<Logger name="CheckpointAgent" level="info" additivity="false">
        <AppenderRef ref="Checkpoint-Agent-RollingFile-Appender"/>

    You must specify CheckpointAgent as the logger name.

  3. Add the logger configuration. See this configuration example:

    <RollingFile name="Checkpoint-Agent-RollingFile-Appender"
        <PatternLayout pattern="[%-5level] %date{ISO8601}{UTC}Z [%t] %c{2}.%method - %msg%n"/>
            <SizeBasedTriggeringPolicy size="100MB"/>
        <DefaultRolloverStrategy min="1" max="100">
            <Delete basePath="${archive}" maxDepth="1">
                <IfFileName glob="${log-name}*.log.gz"/>
                <IfLastModified age="60d">
                        <IfAccumulatedFileSize exceeds="10 GB"/>
  4. Save and close the sql.xml file.

  5. When you start your node, pass the sql.xml file to the node JVM by adding the -Dlog4j.configurationFile=sql.xml option.

You can add the following optional parameters when starting the checkpoint agent:

checkpoint-agent.jar=[instrumentType=<read|write>],[instrumentClassname=<CLASSNAME>],[minimumSize=<MIN_SIZE>],[maximumSize=<MAX_SIZE>, [graphDepth=<DEPTH>], [printOnce=<true|false>]
Option Description
instrumentType String. Specifies whether read or write checkpoints are logged. Default: read
instrumentClassname String. Specifies the base type of objects to log, as a class name. Defaults to all flow objects. Default:
minimumSize Integer. Specifies the minimum size of objects to log, in bytes. Default: 8192 bytes (8 KB)
maximumSize Integer. Specifies the maximum size of objects to log, in bytes. Default: 20000000 bytes (20 MB)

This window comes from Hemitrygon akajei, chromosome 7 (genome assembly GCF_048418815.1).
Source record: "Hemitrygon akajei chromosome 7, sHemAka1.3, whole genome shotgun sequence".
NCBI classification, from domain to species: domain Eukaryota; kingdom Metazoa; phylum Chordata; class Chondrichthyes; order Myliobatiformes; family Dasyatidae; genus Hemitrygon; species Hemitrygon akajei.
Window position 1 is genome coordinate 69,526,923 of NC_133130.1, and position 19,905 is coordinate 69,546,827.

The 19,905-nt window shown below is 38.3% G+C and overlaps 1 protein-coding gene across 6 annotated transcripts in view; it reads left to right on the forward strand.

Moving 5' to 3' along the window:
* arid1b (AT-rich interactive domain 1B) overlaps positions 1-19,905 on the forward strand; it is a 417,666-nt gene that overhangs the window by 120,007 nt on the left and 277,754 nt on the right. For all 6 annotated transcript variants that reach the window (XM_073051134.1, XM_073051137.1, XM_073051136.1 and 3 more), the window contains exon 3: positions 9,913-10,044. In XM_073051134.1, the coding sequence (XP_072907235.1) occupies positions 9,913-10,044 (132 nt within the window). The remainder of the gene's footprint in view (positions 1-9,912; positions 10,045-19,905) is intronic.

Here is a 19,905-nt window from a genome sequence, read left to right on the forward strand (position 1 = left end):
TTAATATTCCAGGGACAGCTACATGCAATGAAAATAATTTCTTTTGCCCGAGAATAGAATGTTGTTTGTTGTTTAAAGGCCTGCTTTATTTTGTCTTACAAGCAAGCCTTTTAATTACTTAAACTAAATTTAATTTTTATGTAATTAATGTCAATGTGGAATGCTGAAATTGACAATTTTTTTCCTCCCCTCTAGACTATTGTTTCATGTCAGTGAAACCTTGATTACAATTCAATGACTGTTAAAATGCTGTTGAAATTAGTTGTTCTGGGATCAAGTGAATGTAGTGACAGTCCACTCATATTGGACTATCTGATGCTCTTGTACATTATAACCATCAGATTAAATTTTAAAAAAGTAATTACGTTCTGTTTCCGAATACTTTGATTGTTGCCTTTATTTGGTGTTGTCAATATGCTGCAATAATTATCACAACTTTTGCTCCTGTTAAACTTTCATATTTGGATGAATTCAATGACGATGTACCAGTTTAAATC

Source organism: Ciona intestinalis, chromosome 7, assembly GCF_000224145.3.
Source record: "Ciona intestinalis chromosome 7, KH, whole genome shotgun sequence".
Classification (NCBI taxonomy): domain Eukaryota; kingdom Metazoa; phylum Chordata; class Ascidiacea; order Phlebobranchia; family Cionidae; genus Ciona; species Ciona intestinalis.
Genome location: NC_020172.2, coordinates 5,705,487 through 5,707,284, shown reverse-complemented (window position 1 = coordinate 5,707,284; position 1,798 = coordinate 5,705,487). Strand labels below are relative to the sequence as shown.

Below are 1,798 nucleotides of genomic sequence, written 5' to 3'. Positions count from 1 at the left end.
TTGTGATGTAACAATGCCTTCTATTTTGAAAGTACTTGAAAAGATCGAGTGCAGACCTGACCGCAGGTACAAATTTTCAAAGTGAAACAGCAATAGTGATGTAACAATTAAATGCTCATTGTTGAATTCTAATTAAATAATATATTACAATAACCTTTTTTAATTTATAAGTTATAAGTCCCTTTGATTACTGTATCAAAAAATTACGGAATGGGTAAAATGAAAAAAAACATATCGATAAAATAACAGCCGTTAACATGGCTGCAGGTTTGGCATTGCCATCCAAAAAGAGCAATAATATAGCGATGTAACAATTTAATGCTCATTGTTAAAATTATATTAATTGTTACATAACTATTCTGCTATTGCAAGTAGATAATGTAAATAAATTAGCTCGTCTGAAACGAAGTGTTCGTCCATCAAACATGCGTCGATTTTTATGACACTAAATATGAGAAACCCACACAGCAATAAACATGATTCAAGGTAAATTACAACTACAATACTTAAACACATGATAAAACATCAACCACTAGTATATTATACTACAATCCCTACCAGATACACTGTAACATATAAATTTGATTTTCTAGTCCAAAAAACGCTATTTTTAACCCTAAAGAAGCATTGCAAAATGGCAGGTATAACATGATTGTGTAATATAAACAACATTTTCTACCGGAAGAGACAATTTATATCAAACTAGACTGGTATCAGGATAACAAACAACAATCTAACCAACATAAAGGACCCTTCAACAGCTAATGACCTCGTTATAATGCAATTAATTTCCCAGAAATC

graphDepth Integer. Specifies the depth of the graph output, 0 is unlimited. Default: unlimited
printOnce Boolean. If true, displays each full object reference and sub-graph only once. Default: true

These arguments are passed to the JVM along with the agent specification. For example:


Sample output

Using the Log4j2 configuration described above, the following output is generated to a file called checkpoints_agent-<DATE>.log under the node logs directory:

[INFO ] 2019-07-11T18:25:15,723Z [Node thread-1] CheckpointAgent. - [WRITE] Fiber@10000004:[43c7d5c8-aa66-4a98-beed-dc91354d0353][task: co.paralleluniverse.fibers.RunnableFiberTask@4dc8eaf(Fiber@10000004), target: null, scheduler: co.paralleluniverse.fibers.FiberExecutorScheduler@4e468018] 21,149

[INFO ] 2019-07-11T18:19:51,115Z [FiberDeserializationChecker] CheckpointAgent. - [READ] class 21,151
001: 21,149
002:    java.lang.String 107
003:      [C 77
002:    co.paralleluniverse.fibers.Stack 20,932
003:      [J 278
003:      [Ljava.lang.Object; 20,054
004: 7,229
005:          net.corda.core.utilities.ProgressTracker 5,664
etc ...

[INFO ] 2019-07-11T18:35:03,198Z [rpc-server-handler-pool-2] CheckpointAgent. - [READ] class$Clean
Checkpoint id: 15f16740-4ea2-4e48-bcb3-fd9051d5ba59 21,151
001:  [C 77
001:  [J 278
001:  [Ljava.lang.Object; 20,054
002:    java.util.ArrayList 1,658
003:      net.corda.core.utilities.ProgressTracker$STARTING 0
etc ...

Combining the checkpoint agent and the checkpoint dumper

If you are using the checkpoint agent, the checkpoints dump shell command will output an additional diagnostic log file.